Wednesday, March 27, 2013

Interesting Directors Should Stay Away from Stephenie Meyer

The Host...a Stephenie Mey-- I mean, Andrew Niccol film.
The Host comes out on Friday, and I'm sure the readers of the young adult (YA) novel it is based on would watch it if it was directed by anybody.  Why, then, is it directed by Andrew Niccol, the man behind Gattaca, Lord of War, and The Truman Show (he wrote the screenplay)?  Niccol is an interesting director; a filmmaker who is capable of creating worlds and compelling stories.  Wouldn't it be better if he devoted his time to a more serious film and left this YA stuff to a journeyman director?

Sure, The Host might not be terrible.  Honestly, based on the trailer, I think it looks like a step up from the Twilight series.  But both properties are based on books by Stephenie Meyer.  This means that it is probably intended for screaming tween girls, and it will be watched by those girls no matter what (although I'm not picking up any Twilight-like buzz about this one).  The premise of the story, humans taken over by aliens, seems par for the course for Niccol, so maybe his decision to direct isn't too nefarious.  But still, there's bound to be some other, better property out there that he could have attached himself to.  This isn't a one time problem, either.  This has been going on for a while.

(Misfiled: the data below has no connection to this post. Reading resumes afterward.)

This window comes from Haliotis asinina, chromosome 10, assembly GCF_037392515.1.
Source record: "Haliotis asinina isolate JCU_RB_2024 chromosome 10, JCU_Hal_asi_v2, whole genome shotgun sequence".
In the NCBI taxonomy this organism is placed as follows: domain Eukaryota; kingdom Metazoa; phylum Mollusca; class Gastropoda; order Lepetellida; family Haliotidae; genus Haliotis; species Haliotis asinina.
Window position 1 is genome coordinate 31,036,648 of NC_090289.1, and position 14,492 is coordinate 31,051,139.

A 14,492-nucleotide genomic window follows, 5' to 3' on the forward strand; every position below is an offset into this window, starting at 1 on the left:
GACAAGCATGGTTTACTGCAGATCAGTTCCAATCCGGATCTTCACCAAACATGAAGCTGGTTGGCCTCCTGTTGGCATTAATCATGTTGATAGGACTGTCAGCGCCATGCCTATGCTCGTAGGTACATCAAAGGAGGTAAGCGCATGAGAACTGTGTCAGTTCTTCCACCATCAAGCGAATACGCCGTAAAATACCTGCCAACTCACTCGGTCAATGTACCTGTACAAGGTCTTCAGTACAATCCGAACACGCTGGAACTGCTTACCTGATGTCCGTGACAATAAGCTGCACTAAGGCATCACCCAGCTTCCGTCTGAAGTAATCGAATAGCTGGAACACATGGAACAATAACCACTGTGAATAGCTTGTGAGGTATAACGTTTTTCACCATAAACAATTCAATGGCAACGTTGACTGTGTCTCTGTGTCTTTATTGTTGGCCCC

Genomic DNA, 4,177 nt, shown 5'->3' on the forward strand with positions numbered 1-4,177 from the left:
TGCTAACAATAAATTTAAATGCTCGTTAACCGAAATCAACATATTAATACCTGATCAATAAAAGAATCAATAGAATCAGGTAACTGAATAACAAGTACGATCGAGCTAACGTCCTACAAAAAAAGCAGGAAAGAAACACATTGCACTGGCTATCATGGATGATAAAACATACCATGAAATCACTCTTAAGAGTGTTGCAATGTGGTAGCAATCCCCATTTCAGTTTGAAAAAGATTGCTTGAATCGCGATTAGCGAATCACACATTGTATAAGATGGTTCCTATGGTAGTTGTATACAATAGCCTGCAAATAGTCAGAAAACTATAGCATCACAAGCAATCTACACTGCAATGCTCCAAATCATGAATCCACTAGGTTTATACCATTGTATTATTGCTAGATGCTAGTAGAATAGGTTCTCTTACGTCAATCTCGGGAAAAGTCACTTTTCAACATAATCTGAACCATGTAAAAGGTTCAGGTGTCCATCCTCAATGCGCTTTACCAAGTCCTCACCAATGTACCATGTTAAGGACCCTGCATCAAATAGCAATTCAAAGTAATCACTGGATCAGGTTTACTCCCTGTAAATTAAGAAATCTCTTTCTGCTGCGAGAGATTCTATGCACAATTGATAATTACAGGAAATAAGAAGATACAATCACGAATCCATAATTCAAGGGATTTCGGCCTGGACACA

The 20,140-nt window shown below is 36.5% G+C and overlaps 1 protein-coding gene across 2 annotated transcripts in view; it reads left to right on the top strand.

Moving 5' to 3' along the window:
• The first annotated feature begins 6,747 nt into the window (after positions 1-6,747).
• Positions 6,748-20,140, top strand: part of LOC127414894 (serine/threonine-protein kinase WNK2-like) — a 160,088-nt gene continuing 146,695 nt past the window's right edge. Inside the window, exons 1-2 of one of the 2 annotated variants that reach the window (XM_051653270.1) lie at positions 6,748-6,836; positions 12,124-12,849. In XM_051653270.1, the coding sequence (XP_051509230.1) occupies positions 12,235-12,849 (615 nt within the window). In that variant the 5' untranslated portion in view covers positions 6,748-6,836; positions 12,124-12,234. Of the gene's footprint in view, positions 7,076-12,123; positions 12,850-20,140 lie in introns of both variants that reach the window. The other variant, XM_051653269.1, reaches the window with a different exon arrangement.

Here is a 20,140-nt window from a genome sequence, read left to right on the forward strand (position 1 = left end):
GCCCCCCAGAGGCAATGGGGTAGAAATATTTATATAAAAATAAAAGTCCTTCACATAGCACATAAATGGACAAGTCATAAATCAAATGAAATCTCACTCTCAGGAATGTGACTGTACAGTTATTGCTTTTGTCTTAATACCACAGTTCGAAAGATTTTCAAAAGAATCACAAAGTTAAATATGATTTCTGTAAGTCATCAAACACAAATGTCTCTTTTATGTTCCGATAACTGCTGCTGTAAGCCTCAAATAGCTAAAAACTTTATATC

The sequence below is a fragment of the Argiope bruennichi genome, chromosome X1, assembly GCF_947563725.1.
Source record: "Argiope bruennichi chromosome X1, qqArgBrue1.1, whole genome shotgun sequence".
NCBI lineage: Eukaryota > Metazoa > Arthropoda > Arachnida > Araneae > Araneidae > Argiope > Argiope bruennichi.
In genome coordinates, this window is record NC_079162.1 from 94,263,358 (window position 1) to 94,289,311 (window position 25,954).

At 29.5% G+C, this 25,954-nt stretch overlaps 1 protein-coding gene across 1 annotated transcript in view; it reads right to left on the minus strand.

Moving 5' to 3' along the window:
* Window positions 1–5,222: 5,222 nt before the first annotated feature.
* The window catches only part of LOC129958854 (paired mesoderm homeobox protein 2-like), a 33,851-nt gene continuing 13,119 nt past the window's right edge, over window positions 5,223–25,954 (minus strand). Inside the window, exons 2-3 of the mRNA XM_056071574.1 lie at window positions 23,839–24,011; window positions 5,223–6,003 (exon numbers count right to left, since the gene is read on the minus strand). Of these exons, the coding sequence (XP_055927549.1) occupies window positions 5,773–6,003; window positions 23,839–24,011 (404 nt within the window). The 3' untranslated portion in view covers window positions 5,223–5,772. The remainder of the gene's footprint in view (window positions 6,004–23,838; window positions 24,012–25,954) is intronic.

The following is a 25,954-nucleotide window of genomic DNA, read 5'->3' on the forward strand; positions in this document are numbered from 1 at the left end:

It all started with Twilight (or T1, as I'll call it).  Catherine Hardwicke dropped all of her indie cred to make that (shudder) hugely popular film.  She had been making movies like 13 and Lords of Dogtown.  Those movies are for and about younger people, too, but they are infinitely more interesting than Twilight, which was a series mainly devoted to the question of which boy the main character would choose.  Hardwicke would've been a fine choice if she had decided to put her stamp on the series and stay with it for the long haul.  But she stopped after one film and her career looks less and less interesting each day.  Plus, the film she made looked like it was made by a directing program rather than a human. 

T2 took away director Chris Weitz.  I found his installment to be the best of the series, but only because I liked a montage featuring a Thom Yorke song (and who knows how much he had to do with that, anyway).  There was nothing that different between that film and the first, though.  Weitz had made American Pie and About a Boy before this.  He is capable of better things, evidenced by his latest film, A Better Life.  He rebounded nicely, but he never should have jumped on the Twilight train.

T3 stole David Slade from us.  He had directed Hard Candy and 30 Days of Night.  Oh, and he also claimed to hate the series and wouldn't even watch it at "gun point."  This is the perfect example of how directors will sometimes take a money job instead of attempting to produce original work.  Slade, of course, issued a statement claiming it was just a joke and he eventually came to love the series, but that was just damage control.  He wanted money for a high profile job.  And what did he do?  He churned out another film in the series that is utterly indistinguishable from the rest.  Most infuriating of all?  He had made a hard-R vampire film before in which the vampires were vicious monsters.  He goes from predatory beasts to shiny, porcelain-skinned wimps? 

Give me...$2 million.
Make that...$4 million.